An examination of the economic aspect also casts grave doubts on the decision to choose Iron Dome. The cost of each intercept missile will probably be about $100,000. (Rafael claims the cost of a missile will be about $40,000, but given the cost of similar missiles, that does not seem reasonable.) In contrast, the cost of making a Qassam rocket is well under $100,000. So, if the Palestinians produce thousands of Qassams, the Israeli defense establishment will have to respond by manufacturing thousands of Iron Dome missiles, at a prohibitive cost of hundreds of millions of shekels. On the assumption that this information is known to everyone involved, it must be asked, again, how it came about that Iron Dome was chosen as the preferred solution to the Qassam rockets while other options were vehemently rejected.

The decision was made, seemingly, via a proper, orderly procedure. The Defense Ministry set up a professional committee to look into the matter, headed by Yaakov Nagel, the deputy chief for scientific affairs of the ministry's Directorate of Defense R&D. The committee examined 14 proposals for anti-rocket defense systems and chose Iron Dome. Two defense ministers approved the choice - Amir Peretz and Ehud Barak.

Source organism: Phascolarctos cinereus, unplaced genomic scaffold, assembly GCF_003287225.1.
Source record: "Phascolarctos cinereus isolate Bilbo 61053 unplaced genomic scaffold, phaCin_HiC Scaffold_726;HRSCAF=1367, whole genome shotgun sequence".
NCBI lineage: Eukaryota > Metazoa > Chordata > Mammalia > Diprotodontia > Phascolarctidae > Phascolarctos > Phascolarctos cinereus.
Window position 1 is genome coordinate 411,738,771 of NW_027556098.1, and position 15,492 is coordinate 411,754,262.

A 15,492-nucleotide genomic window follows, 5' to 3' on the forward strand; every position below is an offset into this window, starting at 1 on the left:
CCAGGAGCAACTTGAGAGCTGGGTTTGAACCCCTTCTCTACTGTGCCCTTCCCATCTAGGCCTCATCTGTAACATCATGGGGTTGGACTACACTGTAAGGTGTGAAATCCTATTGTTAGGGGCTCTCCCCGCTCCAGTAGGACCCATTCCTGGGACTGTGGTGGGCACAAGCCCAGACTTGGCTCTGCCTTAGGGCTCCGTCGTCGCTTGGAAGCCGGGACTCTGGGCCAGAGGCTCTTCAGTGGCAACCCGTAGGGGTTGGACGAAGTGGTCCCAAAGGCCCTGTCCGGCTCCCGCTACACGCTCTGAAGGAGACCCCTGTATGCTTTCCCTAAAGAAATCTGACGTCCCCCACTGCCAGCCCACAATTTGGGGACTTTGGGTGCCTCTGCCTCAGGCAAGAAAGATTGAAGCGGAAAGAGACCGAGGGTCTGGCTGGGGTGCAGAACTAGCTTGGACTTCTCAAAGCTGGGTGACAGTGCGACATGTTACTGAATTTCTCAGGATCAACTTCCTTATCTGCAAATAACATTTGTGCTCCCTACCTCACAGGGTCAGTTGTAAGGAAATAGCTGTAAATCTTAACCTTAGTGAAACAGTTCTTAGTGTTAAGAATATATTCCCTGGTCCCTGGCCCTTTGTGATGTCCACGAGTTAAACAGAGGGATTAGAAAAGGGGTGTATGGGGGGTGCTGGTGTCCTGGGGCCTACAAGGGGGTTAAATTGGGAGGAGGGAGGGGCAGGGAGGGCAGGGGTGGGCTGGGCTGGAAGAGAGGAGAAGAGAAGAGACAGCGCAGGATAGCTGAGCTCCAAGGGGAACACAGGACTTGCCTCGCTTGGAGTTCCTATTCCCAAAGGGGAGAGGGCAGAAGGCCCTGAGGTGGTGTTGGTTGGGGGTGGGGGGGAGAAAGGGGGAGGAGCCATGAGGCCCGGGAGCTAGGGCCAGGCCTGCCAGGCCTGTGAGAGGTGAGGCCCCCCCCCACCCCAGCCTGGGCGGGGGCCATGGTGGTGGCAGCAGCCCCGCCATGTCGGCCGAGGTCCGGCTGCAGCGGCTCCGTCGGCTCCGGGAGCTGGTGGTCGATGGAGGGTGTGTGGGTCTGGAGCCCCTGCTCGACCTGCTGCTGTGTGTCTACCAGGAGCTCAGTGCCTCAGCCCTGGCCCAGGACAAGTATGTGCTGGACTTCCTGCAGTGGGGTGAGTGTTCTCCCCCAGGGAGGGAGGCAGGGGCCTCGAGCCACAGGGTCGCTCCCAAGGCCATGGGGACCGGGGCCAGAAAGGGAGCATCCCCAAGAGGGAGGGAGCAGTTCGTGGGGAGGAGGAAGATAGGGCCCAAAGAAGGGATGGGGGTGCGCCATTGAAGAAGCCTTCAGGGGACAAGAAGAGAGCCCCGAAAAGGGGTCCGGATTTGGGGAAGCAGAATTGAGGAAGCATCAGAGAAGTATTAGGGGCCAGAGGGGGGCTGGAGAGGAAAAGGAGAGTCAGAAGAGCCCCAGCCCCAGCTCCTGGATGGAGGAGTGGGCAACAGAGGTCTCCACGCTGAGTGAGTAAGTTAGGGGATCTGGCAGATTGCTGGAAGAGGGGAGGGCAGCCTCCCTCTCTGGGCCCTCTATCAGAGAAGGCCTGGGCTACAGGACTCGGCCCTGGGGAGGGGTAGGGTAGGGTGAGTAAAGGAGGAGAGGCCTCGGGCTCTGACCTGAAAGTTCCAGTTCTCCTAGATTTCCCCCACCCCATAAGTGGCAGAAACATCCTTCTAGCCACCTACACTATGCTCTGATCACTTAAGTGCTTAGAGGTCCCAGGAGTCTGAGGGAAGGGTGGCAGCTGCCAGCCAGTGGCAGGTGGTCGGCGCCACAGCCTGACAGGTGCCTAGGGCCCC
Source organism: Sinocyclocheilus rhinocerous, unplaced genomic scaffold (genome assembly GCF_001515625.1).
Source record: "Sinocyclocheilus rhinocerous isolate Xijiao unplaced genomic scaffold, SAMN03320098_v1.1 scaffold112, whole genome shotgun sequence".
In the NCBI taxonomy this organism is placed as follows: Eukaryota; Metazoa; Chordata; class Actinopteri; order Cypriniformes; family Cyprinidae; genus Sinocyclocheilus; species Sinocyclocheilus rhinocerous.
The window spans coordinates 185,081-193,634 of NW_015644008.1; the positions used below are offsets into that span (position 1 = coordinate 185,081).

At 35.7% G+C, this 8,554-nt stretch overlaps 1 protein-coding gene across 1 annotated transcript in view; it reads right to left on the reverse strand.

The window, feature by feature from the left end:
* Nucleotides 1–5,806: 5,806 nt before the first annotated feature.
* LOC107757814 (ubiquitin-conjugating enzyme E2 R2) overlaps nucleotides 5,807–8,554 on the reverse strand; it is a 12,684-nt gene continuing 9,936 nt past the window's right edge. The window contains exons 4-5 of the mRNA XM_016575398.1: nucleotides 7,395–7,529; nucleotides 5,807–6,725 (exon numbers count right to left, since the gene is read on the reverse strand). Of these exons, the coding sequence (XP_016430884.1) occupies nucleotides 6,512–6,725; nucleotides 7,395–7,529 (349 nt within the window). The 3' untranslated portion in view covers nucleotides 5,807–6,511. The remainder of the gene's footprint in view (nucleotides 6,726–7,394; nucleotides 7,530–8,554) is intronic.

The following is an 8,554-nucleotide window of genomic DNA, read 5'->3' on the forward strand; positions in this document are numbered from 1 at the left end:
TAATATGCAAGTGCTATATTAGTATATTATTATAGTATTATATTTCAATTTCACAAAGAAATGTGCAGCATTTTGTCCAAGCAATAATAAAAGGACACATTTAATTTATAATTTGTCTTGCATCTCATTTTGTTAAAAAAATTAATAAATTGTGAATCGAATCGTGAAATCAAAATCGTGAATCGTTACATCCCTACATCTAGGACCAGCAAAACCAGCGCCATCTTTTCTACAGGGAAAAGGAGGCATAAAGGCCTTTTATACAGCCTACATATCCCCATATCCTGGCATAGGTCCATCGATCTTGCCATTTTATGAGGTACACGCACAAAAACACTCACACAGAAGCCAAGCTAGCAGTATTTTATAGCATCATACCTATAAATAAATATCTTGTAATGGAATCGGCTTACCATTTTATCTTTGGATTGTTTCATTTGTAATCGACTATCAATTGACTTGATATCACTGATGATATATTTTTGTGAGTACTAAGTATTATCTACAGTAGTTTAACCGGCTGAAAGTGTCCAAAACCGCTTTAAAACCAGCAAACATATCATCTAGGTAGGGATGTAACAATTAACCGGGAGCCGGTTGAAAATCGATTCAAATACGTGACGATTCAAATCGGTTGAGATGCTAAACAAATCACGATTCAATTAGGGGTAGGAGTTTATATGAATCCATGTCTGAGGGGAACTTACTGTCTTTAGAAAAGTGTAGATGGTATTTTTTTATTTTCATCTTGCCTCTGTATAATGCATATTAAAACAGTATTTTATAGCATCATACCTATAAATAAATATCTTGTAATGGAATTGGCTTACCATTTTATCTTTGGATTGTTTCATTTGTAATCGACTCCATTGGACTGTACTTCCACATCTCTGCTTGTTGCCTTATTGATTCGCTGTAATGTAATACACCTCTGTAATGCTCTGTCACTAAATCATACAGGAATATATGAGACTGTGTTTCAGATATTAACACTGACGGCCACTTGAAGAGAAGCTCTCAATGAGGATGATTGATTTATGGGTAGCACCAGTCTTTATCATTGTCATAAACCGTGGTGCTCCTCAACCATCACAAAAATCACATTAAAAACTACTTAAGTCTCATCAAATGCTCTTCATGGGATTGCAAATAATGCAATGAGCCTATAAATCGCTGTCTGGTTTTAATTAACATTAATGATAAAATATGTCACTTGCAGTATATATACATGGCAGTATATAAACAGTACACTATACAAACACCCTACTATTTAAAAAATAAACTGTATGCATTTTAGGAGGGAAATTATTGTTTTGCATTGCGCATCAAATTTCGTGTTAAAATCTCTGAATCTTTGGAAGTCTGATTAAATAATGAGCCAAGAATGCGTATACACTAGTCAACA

However, the impression of an orderly decision-making process is upended when it turns out that the senior staff at the Defense Ministry's R&D directorate strongly rejected the proposal to bring into Israel the laser-based Nautilus defense system, whose development is nearly complete and whose effectiveness was proved in a series of tests (100 percent success in 46 tests, including success in intercepting mortar shells).

Nautilus was developed in the United States in conjunction with Israel, but the Israeli defense establishment ended its participation in the project in 2001. The Americans went on with it, improved the system and changed its name to Skyguard. Northrop Grumman, the company that is developing the missile, promises that it can be delivered within 18 months at a relatively low cost. The Nautilus system itself, devised to protect Kiryat Shmona against Katyusha rockets, can be installed in Sderot within six months. By comparison, the development of Iron Dome will take another three years.